Using too much Eucrisa is not expected to be dangerous with topical administration. Still, take care to use only the amount prescribed. Keep the medication out of reach of children and pets to prevent accidental ingestion.

What Happens If I Overdose on Eucrisa?

If you think you or someone else may have ingested Eucrisa, call a healthcare provider or the Poison Control Center (800-222-1222).

If someone collapses or isn't breathing after using Eucrisa or accidentally ingesting the ointment, call 911 immediately.

Precautions

Drug Content Provided and Reviewed by IBM Micromedex®

It is very important that your doctor check the progress of you or your child at regular visits for any unwanted effects that may be caused by this medicine.

If your or your child's symptoms do not improve within a few days, or if they become worse, check with your doctor.

Check with your doctor right away if you or your child have a skin rash, burning, stinging, swelling, or irritation on the skin.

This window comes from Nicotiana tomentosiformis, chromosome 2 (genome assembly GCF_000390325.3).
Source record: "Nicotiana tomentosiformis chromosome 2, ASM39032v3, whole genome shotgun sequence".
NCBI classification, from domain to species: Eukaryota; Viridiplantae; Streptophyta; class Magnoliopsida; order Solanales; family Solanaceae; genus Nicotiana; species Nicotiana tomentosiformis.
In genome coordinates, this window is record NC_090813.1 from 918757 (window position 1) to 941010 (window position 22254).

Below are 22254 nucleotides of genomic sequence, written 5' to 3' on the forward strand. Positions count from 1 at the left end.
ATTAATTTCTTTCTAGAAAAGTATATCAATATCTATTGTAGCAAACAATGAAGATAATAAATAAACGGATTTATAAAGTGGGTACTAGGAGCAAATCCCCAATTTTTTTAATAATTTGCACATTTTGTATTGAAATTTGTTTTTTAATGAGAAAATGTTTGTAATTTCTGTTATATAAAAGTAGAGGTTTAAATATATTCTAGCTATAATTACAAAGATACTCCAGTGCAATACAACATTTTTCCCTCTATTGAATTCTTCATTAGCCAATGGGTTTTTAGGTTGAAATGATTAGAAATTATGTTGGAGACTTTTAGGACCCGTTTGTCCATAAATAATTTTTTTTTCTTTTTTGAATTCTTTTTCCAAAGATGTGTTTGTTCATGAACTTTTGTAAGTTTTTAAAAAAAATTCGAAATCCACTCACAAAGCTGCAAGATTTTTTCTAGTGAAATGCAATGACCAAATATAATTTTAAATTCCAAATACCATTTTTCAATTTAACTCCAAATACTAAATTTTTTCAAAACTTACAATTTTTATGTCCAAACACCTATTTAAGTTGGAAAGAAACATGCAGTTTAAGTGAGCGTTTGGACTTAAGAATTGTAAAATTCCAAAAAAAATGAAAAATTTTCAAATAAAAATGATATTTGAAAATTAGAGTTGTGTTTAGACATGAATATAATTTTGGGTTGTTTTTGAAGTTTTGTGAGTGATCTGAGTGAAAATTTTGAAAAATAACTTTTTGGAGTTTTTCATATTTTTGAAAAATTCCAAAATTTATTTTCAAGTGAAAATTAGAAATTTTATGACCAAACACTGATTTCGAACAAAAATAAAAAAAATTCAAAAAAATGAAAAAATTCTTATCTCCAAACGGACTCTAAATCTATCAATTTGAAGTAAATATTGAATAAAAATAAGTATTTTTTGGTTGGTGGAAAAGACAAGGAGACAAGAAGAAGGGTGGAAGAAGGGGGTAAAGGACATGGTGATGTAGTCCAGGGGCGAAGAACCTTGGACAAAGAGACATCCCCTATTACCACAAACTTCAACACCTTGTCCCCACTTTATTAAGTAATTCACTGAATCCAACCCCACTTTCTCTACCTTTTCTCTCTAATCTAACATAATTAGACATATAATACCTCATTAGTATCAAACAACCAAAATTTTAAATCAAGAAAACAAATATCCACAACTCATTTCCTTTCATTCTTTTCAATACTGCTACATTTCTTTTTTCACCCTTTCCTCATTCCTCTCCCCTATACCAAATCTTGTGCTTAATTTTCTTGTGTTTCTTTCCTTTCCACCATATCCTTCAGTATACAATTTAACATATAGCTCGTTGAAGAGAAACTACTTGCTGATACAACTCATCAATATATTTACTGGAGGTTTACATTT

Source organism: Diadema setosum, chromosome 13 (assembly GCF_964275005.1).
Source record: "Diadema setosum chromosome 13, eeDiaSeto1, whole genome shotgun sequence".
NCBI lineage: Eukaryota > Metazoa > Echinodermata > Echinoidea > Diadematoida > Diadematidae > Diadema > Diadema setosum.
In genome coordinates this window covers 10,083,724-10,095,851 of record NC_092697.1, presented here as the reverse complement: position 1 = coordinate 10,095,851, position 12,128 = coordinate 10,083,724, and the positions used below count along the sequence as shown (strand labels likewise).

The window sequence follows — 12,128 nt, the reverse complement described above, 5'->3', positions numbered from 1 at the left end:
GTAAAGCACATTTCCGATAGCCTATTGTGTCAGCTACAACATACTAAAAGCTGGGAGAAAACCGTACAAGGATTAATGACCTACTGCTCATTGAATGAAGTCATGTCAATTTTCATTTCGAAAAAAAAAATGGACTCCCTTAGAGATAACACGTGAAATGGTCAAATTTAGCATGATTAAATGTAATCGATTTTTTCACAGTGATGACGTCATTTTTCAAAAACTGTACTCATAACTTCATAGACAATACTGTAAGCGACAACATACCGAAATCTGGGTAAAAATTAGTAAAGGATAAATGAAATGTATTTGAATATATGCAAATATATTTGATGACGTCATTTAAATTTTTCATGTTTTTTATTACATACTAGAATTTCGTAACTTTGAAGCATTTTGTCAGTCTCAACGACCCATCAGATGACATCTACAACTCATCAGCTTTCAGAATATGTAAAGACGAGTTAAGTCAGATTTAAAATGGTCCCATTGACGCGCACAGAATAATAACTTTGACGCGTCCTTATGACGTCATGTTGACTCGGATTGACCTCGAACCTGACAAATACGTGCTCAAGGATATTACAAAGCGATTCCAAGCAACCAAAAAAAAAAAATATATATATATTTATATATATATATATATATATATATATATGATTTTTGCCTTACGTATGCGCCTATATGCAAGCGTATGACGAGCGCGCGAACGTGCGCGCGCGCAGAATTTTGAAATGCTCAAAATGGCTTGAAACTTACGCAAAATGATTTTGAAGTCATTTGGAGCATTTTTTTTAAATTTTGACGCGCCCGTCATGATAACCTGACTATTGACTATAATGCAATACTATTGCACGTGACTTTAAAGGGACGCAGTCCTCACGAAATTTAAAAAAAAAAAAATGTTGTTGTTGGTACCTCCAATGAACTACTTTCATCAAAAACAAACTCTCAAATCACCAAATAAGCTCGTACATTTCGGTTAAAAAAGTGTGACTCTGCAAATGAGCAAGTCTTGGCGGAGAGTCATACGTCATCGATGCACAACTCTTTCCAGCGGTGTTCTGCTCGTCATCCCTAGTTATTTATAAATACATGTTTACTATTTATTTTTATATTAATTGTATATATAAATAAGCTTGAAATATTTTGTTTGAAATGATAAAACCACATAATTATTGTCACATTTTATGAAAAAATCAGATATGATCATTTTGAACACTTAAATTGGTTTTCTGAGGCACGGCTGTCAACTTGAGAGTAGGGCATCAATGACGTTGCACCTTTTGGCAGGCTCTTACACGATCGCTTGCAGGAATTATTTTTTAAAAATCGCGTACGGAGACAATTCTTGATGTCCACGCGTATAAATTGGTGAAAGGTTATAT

Do not use cosmetics or other skin care products on the treated areas.

What Are Reasons I Shouldn’t Take Eucrisa?

Eucrisa is not appropriate for everyone. You should not use this medication if you are allergic to crisaborole or any of the inactive ingredients. An allergy may result in severe itching, swelling, or redness at the application site or another area of the body after applying the ointment. Call your healthcare provider if you suspect an allergic reaction.

What Other Medications Interact With Eucrisa?

Crisaborole does not have any reported serious drug interactions.

Adempas (riociguat), a blood pressure medication, is not supposed to be taken with nonselective PDE and PDE5 inhibitors, as these medications could potentially enhance riociguat's blood-pressure-lowering effects. Crisaborole is a PDE-4 inhibitor. Before starting Eucrisa, tell your healthcare provider if you are taking this medication.